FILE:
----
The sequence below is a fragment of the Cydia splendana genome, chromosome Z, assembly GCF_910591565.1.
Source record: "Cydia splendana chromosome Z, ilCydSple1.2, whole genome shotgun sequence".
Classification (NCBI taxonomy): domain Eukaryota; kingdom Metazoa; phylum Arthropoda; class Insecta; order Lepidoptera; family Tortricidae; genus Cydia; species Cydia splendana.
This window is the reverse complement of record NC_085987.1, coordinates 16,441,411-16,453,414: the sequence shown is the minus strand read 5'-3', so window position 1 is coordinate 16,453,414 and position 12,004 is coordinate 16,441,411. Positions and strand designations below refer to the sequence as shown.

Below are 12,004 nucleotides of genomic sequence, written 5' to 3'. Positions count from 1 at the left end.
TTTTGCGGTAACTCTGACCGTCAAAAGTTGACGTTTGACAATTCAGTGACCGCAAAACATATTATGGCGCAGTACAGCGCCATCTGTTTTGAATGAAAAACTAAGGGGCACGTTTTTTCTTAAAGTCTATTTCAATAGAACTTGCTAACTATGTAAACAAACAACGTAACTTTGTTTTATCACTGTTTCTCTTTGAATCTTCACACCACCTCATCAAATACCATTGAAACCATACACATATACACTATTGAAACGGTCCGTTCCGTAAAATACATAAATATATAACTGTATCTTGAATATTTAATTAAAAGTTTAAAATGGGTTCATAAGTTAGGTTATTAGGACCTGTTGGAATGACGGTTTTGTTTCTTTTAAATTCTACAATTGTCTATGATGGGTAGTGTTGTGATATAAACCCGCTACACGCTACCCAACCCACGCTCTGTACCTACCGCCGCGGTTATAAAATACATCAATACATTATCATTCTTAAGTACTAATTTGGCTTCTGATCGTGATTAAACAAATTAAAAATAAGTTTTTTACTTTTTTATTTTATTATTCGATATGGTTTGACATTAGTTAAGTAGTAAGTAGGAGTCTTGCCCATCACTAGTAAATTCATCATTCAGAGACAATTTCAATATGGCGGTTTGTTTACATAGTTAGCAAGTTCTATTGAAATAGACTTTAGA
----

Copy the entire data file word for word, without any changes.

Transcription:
The sequence below is a fragment of the Cydia splendana genome, chromosome Z, assembly GCF_910591565.1.
Source record: "Cydia splendana chromosome Z, ilCydSple1.2, whole genome shotgun sequence".
Classification (NCBI taxonomy): domain Eukaryota; kingdom Metazoa; phylum Arthropoda; class Insecta; order Lepidoptera; family Tortricidae; genus Cydia; species Cydia splendana.
This window is the reverse complement of record NC_085987.1, coordinates 16,441,411-16,453,414: the sequence shown is the minus strand read 5'-3', so window position 1 is coordinate 16,453,414 and position 12,004 is coordinate 16,441,411. Positions and strand designations below refer to the sequence as shown.

Below are 12,004 nucleotides of genomic sequence, written 5' to 3'. Positions count from 1 at the left end.
TTTTGCGGTAACTCTGACCGTCAAAAGTTGACGTTTGACAATTCAGTGACCGCAAAACATATTATGGCGCAGTACAGCGCCATCTGTTTTGAATGAAAAACTAAGGGGCACGTTTTTTCTTAAAGTCTATTTCAATAGAACTTGCTAACTATGTAAACAAACAACGTAACTTTGTTTTATCACTGTTTCTCTTTGAATCTTCACACCACCTCATCAAATACCATTGAAACCATACACATATACACTATTGAAACGGTCCGTTCCGTAAAATACATAAATATATAACTGTATCTTGAATATTTAATTAAAAGTTTAAAATGGGTTCATAAGTTAGGTTATTAGGACCTGTTGGAATGACGGTTTTGTTTCTTTTAAATTCTACAATTGTCTATGATGGGTAGTGTTGTGATATAAACCCGCTACACGCTACCCAACCCACGCTCTGTACCTACCGCCGCGGTTATAAAATACATCAATACATTATCATTCTTAAGTACTAATTTGGCTTCTGATCGTGATTAAACAAATTAAAAATAAGTTTTTTACTTTTTTATTTTATTATTCGATATGGTTTGACATTAGTTAAGTAGTAAGTAGGAGTCTTGCCCATCACTAGTAAATTCATCATTCAGAGACAATTTCAATATGGCGGTTTGTTTACATAGTTAGCAAGTTCTATTGAAATAGACTTTAGA